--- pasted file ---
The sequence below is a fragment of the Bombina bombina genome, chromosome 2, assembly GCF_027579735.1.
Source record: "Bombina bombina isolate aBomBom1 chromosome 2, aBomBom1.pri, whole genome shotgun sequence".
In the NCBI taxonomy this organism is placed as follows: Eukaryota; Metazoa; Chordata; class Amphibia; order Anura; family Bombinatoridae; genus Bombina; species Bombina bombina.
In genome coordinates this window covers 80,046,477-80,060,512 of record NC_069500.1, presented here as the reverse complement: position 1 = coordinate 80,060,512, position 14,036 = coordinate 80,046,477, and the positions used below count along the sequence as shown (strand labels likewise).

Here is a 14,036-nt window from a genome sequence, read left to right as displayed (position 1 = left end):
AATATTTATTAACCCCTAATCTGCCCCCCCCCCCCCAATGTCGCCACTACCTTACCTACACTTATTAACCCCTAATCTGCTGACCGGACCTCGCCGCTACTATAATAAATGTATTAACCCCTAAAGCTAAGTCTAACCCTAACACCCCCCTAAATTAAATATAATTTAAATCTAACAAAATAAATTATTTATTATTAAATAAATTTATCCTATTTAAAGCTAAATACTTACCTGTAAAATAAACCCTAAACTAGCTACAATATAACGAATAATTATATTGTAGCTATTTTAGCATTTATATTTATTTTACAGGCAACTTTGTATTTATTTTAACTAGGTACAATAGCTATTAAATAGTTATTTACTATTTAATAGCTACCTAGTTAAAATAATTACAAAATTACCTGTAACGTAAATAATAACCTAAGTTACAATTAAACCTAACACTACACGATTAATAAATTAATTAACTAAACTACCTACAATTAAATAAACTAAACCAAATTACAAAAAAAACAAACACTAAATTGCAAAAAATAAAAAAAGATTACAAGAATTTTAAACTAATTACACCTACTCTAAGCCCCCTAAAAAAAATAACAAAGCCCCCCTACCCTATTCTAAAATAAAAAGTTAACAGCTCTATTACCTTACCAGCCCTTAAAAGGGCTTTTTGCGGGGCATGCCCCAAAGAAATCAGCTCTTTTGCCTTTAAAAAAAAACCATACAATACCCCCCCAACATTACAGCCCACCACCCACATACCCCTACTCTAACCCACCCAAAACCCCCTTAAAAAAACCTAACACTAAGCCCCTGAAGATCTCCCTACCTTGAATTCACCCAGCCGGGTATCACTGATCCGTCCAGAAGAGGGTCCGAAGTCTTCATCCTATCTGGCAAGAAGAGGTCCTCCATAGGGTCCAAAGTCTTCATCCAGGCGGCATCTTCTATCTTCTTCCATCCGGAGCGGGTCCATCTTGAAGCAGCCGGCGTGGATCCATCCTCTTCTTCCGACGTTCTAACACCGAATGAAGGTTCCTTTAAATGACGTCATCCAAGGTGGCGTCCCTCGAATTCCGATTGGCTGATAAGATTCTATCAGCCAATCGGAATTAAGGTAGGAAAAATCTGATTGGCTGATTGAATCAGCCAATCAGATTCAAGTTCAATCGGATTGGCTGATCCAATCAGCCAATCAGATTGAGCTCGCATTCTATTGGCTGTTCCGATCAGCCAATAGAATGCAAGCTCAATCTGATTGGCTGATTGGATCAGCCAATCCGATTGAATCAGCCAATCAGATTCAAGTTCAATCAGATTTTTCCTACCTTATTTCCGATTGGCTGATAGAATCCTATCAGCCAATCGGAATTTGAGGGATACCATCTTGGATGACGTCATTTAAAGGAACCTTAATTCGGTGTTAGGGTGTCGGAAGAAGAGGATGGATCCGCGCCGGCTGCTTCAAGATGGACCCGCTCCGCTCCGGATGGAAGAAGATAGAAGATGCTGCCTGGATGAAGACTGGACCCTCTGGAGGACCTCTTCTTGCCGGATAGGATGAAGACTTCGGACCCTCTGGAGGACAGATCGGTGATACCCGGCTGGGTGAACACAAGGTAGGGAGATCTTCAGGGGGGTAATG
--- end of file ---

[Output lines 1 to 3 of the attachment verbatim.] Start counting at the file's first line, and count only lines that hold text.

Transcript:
The sequence below is a fragment of the Bombina bombina genome, chromosome 2, assembly GCF_027579735.1.
Source record: "Bombina bombina isolate aBomBom1 chromosome 2, aBomBom1.pri, whole genome shotgun sequence".
In the NCBI taxonomy this organism is placed as follows: Eukaryota; Metazoa; Chordata; class Amphibia; order Anura; family Bombinatoridae; genus Bombina; species Bombina bombina.